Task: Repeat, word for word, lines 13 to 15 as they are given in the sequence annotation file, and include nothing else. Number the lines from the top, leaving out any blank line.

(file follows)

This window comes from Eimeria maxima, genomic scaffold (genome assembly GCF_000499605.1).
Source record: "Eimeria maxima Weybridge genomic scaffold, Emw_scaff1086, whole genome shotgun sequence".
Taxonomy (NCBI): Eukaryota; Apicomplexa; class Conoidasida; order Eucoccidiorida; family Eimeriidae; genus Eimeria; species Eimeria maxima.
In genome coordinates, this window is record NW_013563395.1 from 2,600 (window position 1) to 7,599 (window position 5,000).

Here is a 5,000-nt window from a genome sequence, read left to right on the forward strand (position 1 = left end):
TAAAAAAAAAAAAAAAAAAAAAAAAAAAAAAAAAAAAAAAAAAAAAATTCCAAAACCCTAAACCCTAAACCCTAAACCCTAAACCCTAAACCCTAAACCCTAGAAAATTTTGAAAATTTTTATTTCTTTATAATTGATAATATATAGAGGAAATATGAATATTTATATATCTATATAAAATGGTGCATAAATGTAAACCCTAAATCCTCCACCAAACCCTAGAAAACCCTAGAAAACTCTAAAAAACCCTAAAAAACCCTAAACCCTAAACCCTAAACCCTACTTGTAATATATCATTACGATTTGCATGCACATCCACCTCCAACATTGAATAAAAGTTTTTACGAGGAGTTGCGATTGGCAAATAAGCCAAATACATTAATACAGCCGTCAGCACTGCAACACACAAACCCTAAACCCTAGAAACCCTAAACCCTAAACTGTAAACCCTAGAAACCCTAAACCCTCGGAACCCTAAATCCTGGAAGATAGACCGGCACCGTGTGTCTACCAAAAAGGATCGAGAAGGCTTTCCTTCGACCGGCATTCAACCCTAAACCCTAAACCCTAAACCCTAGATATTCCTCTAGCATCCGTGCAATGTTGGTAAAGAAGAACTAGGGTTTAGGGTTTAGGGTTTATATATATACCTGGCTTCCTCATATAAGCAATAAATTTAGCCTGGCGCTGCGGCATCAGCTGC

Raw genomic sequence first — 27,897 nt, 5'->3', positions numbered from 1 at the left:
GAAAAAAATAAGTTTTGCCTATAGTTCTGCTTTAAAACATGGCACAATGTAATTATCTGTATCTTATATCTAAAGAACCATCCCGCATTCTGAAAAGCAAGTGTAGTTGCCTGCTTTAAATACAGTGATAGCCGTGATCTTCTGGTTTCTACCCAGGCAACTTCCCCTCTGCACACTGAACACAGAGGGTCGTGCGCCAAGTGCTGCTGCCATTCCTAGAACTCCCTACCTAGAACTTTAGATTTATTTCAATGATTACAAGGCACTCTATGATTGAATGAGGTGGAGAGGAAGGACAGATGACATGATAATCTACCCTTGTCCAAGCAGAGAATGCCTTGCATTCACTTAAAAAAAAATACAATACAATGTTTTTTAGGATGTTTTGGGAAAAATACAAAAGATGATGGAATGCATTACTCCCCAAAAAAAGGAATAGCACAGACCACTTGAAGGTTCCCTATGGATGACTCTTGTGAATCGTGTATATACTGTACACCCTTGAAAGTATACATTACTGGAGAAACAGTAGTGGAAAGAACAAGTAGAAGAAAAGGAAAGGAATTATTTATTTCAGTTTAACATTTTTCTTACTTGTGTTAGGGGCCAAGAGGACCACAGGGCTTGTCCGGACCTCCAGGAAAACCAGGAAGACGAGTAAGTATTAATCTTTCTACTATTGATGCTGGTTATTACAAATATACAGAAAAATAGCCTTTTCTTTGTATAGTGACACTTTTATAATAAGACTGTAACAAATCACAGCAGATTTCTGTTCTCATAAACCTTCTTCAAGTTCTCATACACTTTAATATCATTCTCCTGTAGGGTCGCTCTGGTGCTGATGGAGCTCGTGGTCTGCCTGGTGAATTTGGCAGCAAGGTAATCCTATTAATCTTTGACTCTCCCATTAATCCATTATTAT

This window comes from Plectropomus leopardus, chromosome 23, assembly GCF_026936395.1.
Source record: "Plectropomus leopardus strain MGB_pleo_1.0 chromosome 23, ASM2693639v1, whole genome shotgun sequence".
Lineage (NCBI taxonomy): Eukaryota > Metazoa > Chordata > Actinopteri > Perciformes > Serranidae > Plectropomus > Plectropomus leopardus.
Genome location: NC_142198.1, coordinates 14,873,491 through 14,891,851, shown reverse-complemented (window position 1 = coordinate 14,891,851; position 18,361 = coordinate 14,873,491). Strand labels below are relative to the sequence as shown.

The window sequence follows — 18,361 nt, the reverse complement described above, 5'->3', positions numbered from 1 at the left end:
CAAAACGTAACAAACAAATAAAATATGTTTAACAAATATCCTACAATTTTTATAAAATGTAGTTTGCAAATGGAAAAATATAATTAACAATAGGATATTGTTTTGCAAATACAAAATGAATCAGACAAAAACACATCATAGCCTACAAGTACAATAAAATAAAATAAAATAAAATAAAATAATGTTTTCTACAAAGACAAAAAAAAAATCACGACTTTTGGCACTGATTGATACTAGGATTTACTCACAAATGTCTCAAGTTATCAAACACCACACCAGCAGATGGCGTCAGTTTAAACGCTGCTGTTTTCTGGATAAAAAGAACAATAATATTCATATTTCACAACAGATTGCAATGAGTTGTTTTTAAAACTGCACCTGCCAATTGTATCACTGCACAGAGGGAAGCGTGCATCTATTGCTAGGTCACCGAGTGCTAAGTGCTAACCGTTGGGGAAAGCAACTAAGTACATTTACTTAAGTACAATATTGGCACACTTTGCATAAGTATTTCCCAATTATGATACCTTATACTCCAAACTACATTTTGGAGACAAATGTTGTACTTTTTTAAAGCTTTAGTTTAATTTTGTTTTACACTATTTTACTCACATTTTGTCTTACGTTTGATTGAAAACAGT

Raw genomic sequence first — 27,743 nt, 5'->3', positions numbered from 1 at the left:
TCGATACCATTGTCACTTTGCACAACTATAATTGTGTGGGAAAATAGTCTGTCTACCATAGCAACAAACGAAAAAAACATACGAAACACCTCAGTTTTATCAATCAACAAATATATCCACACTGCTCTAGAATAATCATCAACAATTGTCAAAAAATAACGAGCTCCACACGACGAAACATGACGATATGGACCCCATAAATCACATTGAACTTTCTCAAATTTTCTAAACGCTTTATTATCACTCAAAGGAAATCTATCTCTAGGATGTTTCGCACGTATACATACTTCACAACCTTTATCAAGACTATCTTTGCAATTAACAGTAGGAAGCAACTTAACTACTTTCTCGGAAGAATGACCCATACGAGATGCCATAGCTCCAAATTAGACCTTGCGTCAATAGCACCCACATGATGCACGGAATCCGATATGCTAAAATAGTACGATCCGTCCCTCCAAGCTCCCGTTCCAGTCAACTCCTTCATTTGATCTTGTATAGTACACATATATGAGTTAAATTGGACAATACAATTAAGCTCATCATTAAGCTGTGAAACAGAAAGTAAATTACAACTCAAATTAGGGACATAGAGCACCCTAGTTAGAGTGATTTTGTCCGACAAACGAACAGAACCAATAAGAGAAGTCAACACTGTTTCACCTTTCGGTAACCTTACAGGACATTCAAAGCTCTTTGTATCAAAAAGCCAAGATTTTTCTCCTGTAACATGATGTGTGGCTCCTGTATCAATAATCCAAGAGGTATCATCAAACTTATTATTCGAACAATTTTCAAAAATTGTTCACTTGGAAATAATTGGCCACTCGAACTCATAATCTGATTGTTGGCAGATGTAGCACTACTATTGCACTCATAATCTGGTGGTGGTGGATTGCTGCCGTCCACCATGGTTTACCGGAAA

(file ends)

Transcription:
The window sequence follows — 18,361 nt, the reverse complement described above, 5'->3', positions numbered from 1 at the left end:
CAAAACGTAACAAACAAATAAAATATGTTTAACAAATATCCTACAATTTTTATAAAATGTAGTTTGCAAATGGAAAAATATAATTAACAATAGGATATTGTTTTGCAAATACAAAATGAATCAGACAAAAACACATCATAGCCTACAAGTACAATAAAATAAAATAAAATAAAATAAAATAATGTTTTCTACAAAGACAAAAAAAAAATCACGACTTTTGGCACTGATTGATACTAGGATTTACTCACAAATGTCTCAAGTTATCAAACACCACACCAGCAGATGGCGTCAGTTTAAACGCTGCTGTTTTCTGGATAAAAAGAACAATAATATTCATATTTCACAACAGATTGCAATGAGTTGTTTTTAAAACTGCACCTGCCAATTGTATCACTGCACAGAGGGAAGCGTGCATCTATTGCTAGGTCACCGAGTGCTAAGTGCTAACCGTTGGGGAAAGCAACTAAGTACATTTACTTAAGTACAATATTGGCACACTTTGCATAAGTATTTCCCAATTATGATACCTTATACTCCAAACTACATTTTGGAGACAAATGTTGTACTTTTTTAAAGCTTTAGTTTAATTTTGTTTTACACTATTTTACTCACATTTTGTCTTACGTTTGATTGAAAACAGT

Raw genomic sequence first — 27,743 nt, 5'->3', positions numbered from 1 at the left: